In light of the shifting business landscape due to the pandemic, a large-scale retreat from office-based work to home-based offices is occurring, which requires organizations to rethink the typical supports they provide to their employees. In doing so, there is one key differentiator that is hard for organizations to ignore. That is the impact that managers can have on remote workers’ experiences.
Prior to the pandemic, part-time remote workers had the best of both worlds. They were able to be remote when it was convenient for their work-life balance while maintaining access to the people and resources they needed to do their jobs. They could also be present in the office when it mattered most.
Now that office visits are sporadic at best, many employees who were formerly unfamiliar with the demands of full-time remote work are making a big adjustment. With so little time to prepare, there are undoubtedly some who are experiencing setbacks to productivity. This additional strain can result in lower job satisfaction and may even translate to a decrease in organizational commitment, leading to higher turnover.
Research shows there is a curvilinear relationship between the time employees spend away from a central office location and their job satisfaction. Specifically, those who work remotely more than 50% of the time cite impediments to their work that create inefficiencies and stress. They also report feelings of isolation as a result of being distant from their co-workers. The good news is that there is also evidence that managers can make the difference.
Good managers can help buffer the deleterious effects of remote work by building stronger relationships with their employees and adapting their leadership practices to attend to the following key features of their remote team members’ experiences. Below are some ways managers can keep their connections with employees strong in a remote environment.
Encourage Social Support
To combat the feelings of social isolation that are often reported by full-time remote employees, managers can increase the frequency of communication and encourage more socialization amongst their teams. Virtual coffee breaks, luncheons, and happy hours are helping employees stay connected to one another and promoting knowledge sharing and collaboration. These informal gatherings help people feel supported and ensure there are open lines of communication between team members, so they feel comfortable reaching out for help when they need it.
Ensure Resource Availability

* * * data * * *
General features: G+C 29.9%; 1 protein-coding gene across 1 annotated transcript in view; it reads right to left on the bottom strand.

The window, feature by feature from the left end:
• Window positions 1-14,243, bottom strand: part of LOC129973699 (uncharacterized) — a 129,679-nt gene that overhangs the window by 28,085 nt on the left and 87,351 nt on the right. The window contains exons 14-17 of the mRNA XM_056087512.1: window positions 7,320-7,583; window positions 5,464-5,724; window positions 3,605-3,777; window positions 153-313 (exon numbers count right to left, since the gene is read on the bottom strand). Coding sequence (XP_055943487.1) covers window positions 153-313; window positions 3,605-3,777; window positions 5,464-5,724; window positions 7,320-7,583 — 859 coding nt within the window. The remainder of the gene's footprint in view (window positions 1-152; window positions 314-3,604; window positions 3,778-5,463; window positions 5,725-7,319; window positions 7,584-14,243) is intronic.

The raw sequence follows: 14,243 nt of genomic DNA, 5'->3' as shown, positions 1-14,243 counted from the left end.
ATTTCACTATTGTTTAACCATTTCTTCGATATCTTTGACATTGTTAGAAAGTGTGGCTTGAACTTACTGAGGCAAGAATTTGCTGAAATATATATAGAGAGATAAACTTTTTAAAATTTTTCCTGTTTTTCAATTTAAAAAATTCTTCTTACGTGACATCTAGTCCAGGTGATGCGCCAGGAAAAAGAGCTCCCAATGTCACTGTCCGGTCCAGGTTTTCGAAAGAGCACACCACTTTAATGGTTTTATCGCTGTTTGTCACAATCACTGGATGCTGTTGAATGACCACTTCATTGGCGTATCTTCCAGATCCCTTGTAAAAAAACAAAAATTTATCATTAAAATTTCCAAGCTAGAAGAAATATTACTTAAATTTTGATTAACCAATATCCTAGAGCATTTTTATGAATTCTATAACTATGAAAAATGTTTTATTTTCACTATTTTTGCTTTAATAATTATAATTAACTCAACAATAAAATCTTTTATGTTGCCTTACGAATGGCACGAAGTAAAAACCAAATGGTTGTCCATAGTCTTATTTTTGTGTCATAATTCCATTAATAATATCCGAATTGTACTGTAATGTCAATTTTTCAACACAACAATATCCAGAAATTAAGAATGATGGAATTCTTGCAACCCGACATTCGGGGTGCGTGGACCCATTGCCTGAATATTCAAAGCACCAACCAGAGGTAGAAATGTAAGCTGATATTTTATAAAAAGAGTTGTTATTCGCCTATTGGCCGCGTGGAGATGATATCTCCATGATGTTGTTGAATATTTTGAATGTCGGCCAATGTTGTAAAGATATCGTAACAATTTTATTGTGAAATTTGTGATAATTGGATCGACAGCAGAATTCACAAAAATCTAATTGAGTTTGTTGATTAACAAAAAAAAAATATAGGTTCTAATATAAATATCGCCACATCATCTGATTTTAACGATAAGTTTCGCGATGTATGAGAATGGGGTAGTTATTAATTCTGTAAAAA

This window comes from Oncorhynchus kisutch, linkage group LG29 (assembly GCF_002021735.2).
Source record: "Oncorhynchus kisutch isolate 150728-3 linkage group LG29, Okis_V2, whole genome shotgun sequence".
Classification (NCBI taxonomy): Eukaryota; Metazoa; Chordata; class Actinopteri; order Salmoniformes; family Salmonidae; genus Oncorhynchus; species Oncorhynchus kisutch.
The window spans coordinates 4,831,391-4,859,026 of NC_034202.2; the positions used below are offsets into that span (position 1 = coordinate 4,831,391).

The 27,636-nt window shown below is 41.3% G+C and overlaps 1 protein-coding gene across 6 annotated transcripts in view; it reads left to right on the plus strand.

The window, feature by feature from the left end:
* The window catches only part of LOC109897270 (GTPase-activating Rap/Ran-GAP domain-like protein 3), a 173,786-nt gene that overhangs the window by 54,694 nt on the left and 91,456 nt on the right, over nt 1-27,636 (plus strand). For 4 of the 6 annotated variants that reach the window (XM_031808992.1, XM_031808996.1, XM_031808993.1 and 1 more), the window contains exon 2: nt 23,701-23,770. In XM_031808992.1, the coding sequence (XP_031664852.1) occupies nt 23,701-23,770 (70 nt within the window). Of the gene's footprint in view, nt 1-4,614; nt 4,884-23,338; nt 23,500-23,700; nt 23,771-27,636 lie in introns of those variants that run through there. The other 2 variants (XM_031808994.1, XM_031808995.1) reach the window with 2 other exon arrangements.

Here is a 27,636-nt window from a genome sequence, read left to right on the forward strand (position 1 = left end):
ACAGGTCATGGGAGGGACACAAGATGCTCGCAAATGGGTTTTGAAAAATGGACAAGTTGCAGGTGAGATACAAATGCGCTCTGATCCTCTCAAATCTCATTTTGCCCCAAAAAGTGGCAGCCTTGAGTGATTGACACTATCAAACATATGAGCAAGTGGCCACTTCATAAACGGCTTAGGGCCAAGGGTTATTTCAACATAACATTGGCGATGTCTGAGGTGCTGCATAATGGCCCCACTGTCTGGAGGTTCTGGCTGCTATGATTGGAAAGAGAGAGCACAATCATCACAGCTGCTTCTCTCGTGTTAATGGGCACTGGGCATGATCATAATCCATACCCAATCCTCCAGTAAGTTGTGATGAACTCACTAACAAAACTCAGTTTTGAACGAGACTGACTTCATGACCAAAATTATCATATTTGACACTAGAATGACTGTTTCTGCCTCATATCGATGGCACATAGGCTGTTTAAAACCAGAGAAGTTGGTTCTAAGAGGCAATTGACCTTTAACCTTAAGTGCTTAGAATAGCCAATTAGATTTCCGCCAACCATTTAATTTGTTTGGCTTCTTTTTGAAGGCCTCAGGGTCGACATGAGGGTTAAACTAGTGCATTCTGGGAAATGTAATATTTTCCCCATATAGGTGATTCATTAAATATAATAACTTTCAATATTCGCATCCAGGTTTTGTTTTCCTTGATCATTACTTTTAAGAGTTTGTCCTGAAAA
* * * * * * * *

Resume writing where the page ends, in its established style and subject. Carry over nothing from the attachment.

There are additional resources that people can access in an office-based job that they simply do without when working remotely. This can present unique challenges and decrease efficiency. From technology resources (monitors, printers, etc.) to physical workplace conditions (privacy, ergonomic chair, etc.), most people are unable to work with the same level of ease when they are remote. Each person’s office-based situation is unique, and managers should take the time to understand what resources people are lacking and help close the gaps if their employees will work remotely with any regularity in the future or if they intend remain remote ongoing.
The extent to which managers demonstrate that they trust their employees also helps bolster employee satisfaction. However, managers that are new to remote work may find themselves struggling with the "out of sight, out of mind" mentality, assuming their employees may not be working since they are unable to directly observe their efforts.
By providing clear expectations for success and taking an outcome-oriented approach to performance management, transparency and trust can be achieved. Managers should work with their employees to set specific milestones and timelines for their goals and then allow them the discretion to figure out the details. Offering employees the autonomy to determine how, when, and where to do their work can help them achieve a healthy work-life balance, but being too hands off can lead to additional strain for some. Managers should be careful to strike the right balance for each of their employees, checking in with people early and often so they can provide guidance and support to help their team members overcome obstacles that may arise.
The trend to remote work is likely to continue to increase. After experiencing full-time remote work, more than 50% of employees indicate they prefer to remain remote despite the challenges, and 75% of CEOs confirm they will not bring all employees back to the office. Clearly, post-pandemic worksites are unlikely to return to their pre-pandemic states. Therefore, it is important that managers take the time to consider their leadership style, strengths, and potential development needs to determine how they can uniquely improve their remote team members’ experiences. Doing so can help ensure key talent are retained by bolstering employees’ satisfaction, engagement, and productivity.